I recently watched the movie Groundhog Day starring Bill Murray. In the movie, the character finds himself waking up starting the same day over and over and over again. I found myself relating to Bill Murray’s character more than ever. My job used to be very different every day. I used to visit different locations and often travel across the country meeting new people. With COVID, I spend most of my time in one place sitting in front of my computer going from one Zoom meeting to another.
Even at home, things are strangely the same. I made a list of projects to do at home over the weekends and have been plugging away at that list. We’ve made incredible progress and the list is almost done. Our family would normally travel, but we have decided not to during COVID. We normally would think about a vacation, but we have put it off. The milestones and celebrations that give us an opportunity to “reset” are largely gone and the result is, well, Groundhog Day. It’s exhausting. It’s frustrating. It’s hard to think.
So how can we combat this during COVID? How do we break up the monotony so that we can look at the world with fresh eyes? The answer is that we need to be very deliberate with our time. We are not living in a normal time. Things that used to happen organically through a normal day that help us to think clearly or re-energize aren’t always happening. We are missing the things that help us refill our tanks, see the world as new, and energize us at a human and primal level. Fortunately, with a little deliberate effort, we can find some replacements:
1) Get Out – I have to credit my friend Rob Catlett for this one. I was having lunch with Rob recently and we were talking about the Groundhog Day challenge and he talked about how he and his family have worked hard to develop experiences outdoors. They go to the lake, go fishing, go for a bike ride, or go for a hike. Last weekend, I met a good friend on a trail and we hiked and I must admit, I felt more energy the following week. The outdoors are a big place. Find a new place outside and make an experience to help you reset your mind.
2) Break your Routine – As a team, we have learned to be very deliberate about our communication. Before COVID, we would run into each other as a natural part of our daily routines. Now, we don’t. If we aren’t careful, we can go days without talking with each other. However, I would say that that hasn’t happened largely because we’ve been very deliberate about reaching out and communicating. We have a text stream to share socially and we do frequent calls (video and voice) often just to catch up.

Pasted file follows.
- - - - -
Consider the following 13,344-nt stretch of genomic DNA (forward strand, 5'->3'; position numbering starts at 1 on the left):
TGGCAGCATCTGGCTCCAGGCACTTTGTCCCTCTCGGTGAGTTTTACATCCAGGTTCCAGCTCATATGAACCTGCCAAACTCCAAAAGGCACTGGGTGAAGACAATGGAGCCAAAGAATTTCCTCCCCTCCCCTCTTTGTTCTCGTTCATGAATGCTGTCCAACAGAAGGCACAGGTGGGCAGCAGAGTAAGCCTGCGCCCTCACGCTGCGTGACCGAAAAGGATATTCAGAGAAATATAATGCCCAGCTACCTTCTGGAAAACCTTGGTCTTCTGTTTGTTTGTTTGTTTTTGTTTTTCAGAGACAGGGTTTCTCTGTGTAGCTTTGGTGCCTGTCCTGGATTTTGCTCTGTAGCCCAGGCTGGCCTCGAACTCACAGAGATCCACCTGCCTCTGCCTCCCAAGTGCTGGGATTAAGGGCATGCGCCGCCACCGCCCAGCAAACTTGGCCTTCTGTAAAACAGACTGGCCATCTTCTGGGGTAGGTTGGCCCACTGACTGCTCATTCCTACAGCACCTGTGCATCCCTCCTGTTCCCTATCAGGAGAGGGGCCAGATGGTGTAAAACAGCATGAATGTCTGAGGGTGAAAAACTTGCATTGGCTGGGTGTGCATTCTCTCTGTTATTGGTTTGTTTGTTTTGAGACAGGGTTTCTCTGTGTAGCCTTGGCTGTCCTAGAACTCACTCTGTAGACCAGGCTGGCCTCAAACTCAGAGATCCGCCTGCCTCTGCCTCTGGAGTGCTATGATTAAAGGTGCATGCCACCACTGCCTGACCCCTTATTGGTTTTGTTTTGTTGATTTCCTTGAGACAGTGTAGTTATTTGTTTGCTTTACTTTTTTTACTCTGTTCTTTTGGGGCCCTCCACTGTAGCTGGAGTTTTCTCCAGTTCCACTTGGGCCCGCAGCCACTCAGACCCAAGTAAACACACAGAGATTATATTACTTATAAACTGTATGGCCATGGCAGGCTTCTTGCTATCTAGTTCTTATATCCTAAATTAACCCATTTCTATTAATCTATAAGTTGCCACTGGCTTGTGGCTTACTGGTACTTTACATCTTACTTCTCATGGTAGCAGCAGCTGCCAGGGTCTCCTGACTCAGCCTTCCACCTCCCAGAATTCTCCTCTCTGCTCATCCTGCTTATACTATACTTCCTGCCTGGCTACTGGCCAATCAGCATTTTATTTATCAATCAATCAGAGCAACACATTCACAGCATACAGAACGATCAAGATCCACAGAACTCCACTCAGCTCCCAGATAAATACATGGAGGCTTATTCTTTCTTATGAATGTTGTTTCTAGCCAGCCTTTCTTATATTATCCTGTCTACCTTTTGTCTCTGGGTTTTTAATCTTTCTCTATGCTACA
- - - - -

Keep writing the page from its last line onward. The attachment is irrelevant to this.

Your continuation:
3) Take Care of Yourself – My wife told me about an article she read by a psychologist who pointed out that humans have a reserve tank that exists for times of crisis. The reserve tank keeps us fueled during difficult times so that we can still function and even work our way past the crisis. When a crisis goes for a long period of time, we use up that fuel and the reserve tank requires refilling. The result is that we all feel tired, even exhausted. It’s normal and it’s almost universal. The first thing to do is acknowledge that it’s OK to be tired. The second thing is to find out what fuels your tank and invest deliberate time and limited energy towards doing things that give you fuel. It takes a deliberate and thoughtful effort.
It is ok to feel like you are playing the same day, over and over and over…but it doesn’t help you at work or at home. It doesn’t help you innovate, refresh, or stimulate your brain. Stop right now, and go do something different – even if it is for just a few minutes.